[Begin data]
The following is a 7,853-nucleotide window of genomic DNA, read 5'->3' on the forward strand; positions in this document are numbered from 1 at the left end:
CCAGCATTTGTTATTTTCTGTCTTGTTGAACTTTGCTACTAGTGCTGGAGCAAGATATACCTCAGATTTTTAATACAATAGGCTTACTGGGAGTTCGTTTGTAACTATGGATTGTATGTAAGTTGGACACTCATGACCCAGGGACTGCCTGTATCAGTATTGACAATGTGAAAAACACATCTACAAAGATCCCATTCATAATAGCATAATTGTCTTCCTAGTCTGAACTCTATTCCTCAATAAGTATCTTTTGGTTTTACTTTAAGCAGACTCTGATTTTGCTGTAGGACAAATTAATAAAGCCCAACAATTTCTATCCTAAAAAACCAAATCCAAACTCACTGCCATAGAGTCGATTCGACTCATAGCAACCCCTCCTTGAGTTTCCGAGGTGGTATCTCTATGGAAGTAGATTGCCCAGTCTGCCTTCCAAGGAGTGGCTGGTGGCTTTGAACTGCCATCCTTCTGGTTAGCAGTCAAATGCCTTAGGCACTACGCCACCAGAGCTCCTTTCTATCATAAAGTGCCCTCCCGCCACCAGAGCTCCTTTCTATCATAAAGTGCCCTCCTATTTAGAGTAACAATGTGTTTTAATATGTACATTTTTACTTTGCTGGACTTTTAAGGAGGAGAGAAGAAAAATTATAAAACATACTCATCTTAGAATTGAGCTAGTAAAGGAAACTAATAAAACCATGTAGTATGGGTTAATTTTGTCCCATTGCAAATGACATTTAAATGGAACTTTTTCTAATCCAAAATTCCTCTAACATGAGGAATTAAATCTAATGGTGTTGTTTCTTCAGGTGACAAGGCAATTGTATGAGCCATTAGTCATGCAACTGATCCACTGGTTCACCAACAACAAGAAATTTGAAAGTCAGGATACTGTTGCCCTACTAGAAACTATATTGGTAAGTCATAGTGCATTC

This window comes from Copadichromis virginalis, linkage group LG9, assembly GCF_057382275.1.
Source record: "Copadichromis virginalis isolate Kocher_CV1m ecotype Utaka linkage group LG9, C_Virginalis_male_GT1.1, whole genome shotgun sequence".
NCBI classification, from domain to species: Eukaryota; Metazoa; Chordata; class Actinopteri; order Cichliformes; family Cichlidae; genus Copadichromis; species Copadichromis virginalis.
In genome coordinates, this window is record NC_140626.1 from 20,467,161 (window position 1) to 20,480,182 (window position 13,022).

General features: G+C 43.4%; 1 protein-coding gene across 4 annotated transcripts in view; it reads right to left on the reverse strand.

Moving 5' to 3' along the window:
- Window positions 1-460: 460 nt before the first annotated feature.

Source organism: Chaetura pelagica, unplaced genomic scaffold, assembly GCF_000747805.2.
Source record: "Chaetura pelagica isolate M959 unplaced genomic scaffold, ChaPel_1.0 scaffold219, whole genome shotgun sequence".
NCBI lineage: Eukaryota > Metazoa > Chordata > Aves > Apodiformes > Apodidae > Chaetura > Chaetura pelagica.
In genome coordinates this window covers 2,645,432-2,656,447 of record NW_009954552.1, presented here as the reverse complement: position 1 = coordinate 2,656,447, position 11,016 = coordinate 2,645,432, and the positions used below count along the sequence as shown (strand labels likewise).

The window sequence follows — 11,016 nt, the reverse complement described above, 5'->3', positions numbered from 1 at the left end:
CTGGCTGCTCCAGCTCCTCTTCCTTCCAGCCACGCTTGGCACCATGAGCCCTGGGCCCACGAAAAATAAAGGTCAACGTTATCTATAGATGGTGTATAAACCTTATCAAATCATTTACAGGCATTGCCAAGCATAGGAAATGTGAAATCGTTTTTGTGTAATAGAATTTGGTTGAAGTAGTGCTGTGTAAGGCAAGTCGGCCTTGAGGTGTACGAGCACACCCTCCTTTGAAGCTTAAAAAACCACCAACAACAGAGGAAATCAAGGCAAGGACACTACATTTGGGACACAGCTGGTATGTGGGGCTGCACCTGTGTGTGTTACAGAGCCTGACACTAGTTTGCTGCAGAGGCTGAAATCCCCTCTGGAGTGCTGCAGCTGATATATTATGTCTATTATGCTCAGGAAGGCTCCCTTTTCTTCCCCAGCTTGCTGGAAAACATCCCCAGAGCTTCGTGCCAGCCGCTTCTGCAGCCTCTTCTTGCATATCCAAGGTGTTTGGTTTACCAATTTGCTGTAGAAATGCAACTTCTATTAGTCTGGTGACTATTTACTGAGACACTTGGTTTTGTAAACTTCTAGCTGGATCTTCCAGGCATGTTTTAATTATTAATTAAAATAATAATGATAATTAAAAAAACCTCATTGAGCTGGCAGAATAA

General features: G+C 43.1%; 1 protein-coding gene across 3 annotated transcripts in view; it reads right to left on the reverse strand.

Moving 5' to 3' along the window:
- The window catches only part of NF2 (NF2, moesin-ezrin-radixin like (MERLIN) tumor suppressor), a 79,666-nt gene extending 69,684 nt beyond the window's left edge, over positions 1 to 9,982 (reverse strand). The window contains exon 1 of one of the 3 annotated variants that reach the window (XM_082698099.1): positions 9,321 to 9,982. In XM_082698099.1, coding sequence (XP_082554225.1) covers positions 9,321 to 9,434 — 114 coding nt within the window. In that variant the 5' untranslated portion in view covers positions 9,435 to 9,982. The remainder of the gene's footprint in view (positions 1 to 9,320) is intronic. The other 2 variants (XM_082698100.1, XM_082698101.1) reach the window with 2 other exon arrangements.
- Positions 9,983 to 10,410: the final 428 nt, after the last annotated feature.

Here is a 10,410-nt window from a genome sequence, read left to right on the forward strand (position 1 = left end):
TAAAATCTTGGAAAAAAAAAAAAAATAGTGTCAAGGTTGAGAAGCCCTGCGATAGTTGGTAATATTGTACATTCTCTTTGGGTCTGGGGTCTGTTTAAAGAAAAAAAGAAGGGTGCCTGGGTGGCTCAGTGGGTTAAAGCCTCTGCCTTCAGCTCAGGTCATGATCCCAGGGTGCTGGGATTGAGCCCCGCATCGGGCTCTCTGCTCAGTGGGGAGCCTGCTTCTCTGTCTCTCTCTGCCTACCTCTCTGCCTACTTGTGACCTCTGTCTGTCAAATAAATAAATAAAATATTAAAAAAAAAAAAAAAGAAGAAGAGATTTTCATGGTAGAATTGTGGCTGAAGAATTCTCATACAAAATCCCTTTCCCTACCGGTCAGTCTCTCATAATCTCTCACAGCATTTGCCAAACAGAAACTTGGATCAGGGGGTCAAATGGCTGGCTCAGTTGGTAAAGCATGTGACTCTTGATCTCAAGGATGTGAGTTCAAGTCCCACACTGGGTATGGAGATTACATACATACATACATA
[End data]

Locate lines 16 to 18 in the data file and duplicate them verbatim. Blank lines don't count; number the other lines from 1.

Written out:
General features: G+C 43.1%; 1 protein-coding gene across 3 annotated transcripts in view; it reads right to left on the reverse strand.

Moving 5' to 3' along the window:
- The window catches only part of NF2 (NF2, moesin-ezrin-radixin like (MERLIN) tumor suppressor), a 79,666-nt gene extending 69,684 nt beyond the window's left edge, over positions 1 to 9,982 (reverse strand). The window contains exon 1 of one of the 3 annotated variants that reach the window (XM_082698099.1): positions 9,321 to 9,982. In XM_082698099.1, coding sequence (XP_082554225.1) covers positions 9,321 to 9,434 — 114 coding nt within the window. In that variant the 5' untranslated portion in view covers positions 9,435 to 9,982. The remainder of the gene's footprint in view (positions 1 to 9,320) is intronic. The other 2 variants (XM_082698100.1, XM_082698101.1) reach the window with 2 other exon arrangements.